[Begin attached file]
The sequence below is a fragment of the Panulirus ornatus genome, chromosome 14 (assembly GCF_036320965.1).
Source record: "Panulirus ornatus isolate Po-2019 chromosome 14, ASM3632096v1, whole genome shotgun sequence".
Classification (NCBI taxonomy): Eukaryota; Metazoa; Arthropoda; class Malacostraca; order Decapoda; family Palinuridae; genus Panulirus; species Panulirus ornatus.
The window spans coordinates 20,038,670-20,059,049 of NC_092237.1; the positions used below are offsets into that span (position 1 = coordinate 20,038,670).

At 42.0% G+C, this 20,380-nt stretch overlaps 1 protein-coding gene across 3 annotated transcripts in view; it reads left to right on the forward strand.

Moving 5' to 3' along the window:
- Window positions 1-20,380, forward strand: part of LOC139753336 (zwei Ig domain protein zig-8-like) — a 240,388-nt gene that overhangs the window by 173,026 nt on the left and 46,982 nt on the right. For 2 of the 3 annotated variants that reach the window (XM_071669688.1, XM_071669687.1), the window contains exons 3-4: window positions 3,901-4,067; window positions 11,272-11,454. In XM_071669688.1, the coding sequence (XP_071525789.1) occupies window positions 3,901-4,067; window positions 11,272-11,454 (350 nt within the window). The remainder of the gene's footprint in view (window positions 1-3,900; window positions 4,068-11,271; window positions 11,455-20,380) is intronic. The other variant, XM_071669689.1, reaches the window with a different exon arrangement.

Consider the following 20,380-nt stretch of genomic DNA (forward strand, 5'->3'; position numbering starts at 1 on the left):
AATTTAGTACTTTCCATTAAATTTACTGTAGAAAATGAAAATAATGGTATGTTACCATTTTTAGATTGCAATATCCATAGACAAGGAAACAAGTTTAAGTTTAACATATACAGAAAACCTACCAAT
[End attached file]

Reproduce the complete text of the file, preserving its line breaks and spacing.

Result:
The sequence below is a fragment of the Panulirus ornatus genome, chromosome 14 (assembly GCF_036320965.1).
Source record: "Panulirus ornatus isolate Po-2019 chromosome 14, ASM3632096v1, whole genome shotgun sequence".
Classification (NCBI taxonomy): Eukaryota; Metazoa; Arthropoda; class Malacostraca; order Decapoda; family Palinuridae; genus Panulirus; species Panulirus ornatus.
The window spans coordinates 20,038,670-20,059,049 of NC_092237.1; the positions used below are offsets into that span (position 1 = coordinate 20,038,670).

At 42.0% G+C, this 20,380-nt stretch overlaps 1 protein-coding gene across 3 annotated transcripts in view; it reads left to right on the forward strand.

Moving 5' to 3' along the window:
- Window positions 1-20,380, forward strand: part of LOC139753336 (zwei Ig domain protein zig-8-like) — a 240,388-nt gene that overhangs the window by 173,026 nt on the left and 46,982 nt on the right. For 2 of the 3 annotated variants that reach the window (XM_071669688.1, XM_071669687.1), the window contains exons 3-4: window positions 3,901-4,067; window positions 11,272-11,454. In XM_071669688.1, the coding sequence (XP_071525789.1) occupies window positions 3,901-4,067; window positions 11,272-11,454 (350 nt within the window). The remainder of the gene's footprint in view (window positions 1-3,900; window positions 4,068-11,271; window positions 11,455-20,380) is intronic. The other variant, XM_071669689.1, reaches the window with a different exon arrangement.

Consider the following 20,380-nt stretch of genomic DNA (forward strand, 5'->3'; position numbering starts at 1 on the left):
AATTTAGTACTTTCCATTAAATTTACTGTAGAAAATGAAAATAATGGTATGTTACCATTTTTAGATTGCAATATCCATAGACAAGGAAACAAGTTTAAGTTTAACATATACAGAAAACCTACCAAT